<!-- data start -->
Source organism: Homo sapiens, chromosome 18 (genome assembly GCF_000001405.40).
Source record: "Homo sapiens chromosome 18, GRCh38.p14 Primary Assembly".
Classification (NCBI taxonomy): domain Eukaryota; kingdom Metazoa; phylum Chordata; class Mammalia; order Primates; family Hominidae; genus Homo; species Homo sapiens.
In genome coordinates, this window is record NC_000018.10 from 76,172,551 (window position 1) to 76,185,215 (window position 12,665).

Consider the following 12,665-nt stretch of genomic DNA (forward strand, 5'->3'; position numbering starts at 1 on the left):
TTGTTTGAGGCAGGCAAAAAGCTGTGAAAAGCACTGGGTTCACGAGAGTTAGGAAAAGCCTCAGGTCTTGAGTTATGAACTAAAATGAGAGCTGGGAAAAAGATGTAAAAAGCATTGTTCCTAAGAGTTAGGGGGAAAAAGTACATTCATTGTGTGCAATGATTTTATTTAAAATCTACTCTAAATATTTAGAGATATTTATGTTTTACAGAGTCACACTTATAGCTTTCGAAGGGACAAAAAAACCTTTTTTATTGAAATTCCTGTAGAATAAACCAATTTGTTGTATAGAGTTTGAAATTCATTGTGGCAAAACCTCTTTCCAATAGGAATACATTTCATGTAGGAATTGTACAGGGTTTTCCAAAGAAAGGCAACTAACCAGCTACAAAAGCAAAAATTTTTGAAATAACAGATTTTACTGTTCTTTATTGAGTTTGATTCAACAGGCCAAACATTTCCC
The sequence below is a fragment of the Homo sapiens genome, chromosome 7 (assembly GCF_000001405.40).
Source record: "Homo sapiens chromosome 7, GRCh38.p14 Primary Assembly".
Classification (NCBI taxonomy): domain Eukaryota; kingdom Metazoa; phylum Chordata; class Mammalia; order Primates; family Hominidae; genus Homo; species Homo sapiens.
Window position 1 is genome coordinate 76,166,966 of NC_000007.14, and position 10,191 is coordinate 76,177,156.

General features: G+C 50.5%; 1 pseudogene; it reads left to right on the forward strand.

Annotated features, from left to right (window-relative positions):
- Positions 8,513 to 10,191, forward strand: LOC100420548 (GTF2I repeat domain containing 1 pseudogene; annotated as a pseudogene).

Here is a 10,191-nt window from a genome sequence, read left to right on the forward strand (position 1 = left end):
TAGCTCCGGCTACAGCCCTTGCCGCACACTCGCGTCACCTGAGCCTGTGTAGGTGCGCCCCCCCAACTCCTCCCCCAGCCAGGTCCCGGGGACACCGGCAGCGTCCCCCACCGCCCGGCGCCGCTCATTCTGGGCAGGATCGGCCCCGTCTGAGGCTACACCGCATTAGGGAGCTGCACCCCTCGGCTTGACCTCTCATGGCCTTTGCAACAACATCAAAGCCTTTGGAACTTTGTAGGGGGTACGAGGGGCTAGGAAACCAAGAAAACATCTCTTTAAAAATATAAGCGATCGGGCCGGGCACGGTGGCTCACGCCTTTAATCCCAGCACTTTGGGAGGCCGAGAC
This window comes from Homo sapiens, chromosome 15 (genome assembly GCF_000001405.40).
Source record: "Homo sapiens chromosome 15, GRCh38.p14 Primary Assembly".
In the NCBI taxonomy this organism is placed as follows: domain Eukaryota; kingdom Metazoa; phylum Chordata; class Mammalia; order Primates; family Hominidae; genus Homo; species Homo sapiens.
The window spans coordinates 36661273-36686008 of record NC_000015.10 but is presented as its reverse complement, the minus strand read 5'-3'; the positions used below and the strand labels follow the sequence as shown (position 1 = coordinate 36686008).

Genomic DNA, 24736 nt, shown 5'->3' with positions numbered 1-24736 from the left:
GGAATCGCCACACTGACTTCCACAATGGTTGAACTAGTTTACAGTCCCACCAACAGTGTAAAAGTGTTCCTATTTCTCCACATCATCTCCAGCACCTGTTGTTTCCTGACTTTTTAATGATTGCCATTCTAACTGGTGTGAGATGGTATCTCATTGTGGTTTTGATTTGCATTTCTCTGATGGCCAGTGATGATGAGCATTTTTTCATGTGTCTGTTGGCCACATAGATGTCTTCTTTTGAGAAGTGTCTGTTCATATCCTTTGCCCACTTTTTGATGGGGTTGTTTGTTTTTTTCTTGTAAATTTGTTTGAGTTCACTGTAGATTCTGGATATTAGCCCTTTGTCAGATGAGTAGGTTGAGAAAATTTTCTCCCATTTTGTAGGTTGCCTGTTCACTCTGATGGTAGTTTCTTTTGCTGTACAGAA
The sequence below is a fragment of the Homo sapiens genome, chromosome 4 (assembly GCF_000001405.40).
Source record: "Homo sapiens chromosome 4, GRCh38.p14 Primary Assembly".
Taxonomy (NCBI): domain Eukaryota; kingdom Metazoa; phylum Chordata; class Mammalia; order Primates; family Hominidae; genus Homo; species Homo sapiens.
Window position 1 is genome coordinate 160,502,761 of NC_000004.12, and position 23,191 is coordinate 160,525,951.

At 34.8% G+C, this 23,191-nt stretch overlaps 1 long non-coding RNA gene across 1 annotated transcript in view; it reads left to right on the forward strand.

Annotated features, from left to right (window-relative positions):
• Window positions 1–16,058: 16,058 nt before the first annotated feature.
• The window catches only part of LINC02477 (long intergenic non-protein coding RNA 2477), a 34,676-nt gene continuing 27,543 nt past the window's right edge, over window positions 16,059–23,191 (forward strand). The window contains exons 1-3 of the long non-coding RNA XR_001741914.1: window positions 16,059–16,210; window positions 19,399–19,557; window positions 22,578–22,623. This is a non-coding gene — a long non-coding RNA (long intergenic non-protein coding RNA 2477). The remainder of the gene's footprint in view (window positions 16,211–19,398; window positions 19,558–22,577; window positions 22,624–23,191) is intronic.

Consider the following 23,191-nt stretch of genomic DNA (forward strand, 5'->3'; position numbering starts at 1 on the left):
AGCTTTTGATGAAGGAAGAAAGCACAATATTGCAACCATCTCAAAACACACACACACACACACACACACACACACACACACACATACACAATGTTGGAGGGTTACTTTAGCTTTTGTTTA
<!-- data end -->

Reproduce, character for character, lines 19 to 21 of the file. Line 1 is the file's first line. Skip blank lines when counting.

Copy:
The window spans coordinates 36661273-36686008 of record NC_000015.10 but is presented as its reverse complement, the minus strand read 5'-3'; the positions used below and the strand labels follow the sequence as shown (position 1 = coordinate 36686008).

Genomic DNA, 24736 nt, shown 5'->3' with positions numbered 1-24736 from the left:
GGAATCGCCACACTGACTTCCACAATGGTTGAACTAGTTTACAGTCCCACCAACAGTGTAAAAGTGTTCCTATTTCTCCACATCATCTCCAGCACCTGTTGTTTCCTGACTTTTTAATGATTGCCATTCTAACTGGTGTGAGATGGTATCTCATTGTGGTTTTGATTTGCATTTCTCTGATGGCCAGTGATGATGAGCATTTTTTCATGTGTCTGTTGGCCACATAGATGTCTTCTTTTGAGAAGTGTCTGTTCATATCCTTTGCCCACTTTTTGATGGGGTTGTTTGTTTTTTTCTTGTAAATTTGTTTGAGTTCACTGTAGATTCTGGATATTAGCCCTTTGTCAGATGAGTAGGTTGAGAAAATTTTCTCCCATTTTGTAGGTTGCCTGTTCACTCTGATGGTAGTTTCTTTTGCTGTACAGAA